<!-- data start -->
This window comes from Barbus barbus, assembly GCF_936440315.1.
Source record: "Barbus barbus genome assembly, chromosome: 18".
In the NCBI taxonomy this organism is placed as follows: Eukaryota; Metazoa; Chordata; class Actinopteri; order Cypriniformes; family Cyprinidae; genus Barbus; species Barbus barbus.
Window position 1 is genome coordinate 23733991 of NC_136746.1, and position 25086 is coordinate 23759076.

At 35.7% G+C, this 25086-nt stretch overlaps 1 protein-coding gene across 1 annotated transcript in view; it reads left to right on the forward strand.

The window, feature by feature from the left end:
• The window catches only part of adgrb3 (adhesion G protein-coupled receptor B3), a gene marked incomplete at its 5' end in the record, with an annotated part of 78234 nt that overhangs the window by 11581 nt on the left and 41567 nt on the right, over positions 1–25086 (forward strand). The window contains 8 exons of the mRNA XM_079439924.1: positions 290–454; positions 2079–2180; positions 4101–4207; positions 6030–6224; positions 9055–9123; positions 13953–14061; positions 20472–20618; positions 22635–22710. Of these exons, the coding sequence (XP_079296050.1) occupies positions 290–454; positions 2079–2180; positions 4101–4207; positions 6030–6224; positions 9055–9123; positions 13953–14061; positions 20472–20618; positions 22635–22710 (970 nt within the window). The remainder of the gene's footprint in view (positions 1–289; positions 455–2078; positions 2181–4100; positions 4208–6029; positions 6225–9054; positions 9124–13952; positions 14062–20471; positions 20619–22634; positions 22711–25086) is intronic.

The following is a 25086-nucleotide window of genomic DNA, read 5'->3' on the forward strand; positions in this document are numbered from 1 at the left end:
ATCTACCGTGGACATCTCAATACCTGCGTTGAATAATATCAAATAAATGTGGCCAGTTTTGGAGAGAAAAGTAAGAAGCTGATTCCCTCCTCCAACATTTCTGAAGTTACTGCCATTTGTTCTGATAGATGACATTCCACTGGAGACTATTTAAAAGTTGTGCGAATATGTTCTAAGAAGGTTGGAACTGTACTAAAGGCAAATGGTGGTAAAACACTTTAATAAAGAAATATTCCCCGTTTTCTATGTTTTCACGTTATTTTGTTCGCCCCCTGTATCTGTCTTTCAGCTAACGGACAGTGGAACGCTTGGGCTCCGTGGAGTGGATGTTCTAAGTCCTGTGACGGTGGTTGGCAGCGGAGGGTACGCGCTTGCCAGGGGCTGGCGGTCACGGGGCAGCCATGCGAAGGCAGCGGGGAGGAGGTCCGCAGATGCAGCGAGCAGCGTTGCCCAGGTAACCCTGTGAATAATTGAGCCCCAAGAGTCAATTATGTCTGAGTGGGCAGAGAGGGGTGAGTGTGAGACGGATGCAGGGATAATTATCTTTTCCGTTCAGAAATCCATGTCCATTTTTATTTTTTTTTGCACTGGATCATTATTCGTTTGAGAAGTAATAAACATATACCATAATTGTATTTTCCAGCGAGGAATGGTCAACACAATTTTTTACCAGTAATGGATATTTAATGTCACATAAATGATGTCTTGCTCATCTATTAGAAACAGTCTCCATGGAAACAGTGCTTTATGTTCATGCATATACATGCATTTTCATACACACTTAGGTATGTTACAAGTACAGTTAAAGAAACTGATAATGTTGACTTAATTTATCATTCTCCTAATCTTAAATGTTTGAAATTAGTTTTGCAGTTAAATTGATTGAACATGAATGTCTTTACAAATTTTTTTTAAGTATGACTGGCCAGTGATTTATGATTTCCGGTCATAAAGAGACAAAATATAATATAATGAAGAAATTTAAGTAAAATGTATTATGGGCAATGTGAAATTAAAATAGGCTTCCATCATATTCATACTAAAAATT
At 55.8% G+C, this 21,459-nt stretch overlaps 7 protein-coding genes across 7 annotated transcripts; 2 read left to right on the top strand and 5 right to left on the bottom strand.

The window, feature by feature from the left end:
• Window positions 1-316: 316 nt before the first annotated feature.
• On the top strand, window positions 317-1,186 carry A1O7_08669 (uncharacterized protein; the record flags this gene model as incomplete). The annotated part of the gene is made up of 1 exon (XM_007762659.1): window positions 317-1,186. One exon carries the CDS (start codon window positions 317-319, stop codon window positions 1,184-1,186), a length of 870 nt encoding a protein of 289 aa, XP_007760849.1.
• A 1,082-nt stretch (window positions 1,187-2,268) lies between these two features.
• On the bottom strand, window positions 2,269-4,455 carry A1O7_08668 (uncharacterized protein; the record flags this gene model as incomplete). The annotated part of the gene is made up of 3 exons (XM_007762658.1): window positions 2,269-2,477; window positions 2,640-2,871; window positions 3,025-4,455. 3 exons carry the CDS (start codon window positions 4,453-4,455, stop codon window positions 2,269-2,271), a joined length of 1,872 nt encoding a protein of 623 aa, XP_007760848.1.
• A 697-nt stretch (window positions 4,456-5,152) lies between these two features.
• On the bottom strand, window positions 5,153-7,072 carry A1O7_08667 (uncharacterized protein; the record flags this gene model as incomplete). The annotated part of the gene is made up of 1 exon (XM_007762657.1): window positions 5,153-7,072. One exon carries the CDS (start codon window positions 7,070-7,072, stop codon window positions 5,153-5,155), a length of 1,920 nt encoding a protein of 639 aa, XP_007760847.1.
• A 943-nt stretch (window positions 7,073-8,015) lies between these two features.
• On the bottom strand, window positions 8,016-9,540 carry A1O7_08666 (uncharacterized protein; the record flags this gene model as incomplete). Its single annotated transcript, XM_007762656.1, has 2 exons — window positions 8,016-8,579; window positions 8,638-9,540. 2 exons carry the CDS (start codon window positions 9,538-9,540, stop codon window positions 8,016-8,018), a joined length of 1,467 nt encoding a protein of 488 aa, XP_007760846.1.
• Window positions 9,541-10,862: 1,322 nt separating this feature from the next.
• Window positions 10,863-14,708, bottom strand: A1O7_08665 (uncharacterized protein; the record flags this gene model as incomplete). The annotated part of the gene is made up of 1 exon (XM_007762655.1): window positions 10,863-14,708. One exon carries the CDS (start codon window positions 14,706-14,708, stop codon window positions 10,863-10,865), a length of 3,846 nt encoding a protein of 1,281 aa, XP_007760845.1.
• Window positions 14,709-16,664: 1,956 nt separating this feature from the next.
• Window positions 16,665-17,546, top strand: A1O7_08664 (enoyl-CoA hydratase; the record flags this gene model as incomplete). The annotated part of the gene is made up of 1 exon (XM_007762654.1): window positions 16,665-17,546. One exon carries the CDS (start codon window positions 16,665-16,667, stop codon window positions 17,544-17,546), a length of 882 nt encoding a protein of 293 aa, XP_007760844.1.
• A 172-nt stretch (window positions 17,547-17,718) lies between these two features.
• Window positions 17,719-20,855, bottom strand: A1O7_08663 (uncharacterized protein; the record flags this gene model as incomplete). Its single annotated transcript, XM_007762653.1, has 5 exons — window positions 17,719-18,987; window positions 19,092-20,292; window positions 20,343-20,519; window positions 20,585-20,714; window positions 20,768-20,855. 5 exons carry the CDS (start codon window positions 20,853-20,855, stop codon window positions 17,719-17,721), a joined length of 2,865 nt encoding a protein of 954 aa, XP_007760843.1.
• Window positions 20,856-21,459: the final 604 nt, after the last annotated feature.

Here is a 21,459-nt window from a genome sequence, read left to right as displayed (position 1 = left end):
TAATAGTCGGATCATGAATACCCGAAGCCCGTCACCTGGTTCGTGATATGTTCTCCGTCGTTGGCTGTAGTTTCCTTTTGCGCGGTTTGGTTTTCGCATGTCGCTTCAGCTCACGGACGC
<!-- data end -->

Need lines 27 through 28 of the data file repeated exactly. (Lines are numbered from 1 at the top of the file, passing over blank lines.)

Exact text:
Here is a 21,459-nt window from a genome sequence, read left to right as displayed (position 1 = left end):
TAATAGTCGGATCATGAATACCCGAAGCCCGTCACCTGGTTCGTGATATGTTCTCCGTCGTTGGCTGTAGTTTCCTTTTGCGCGGTTTGGTTTTCGCATGTCGCTTCAGCTCACGGACGC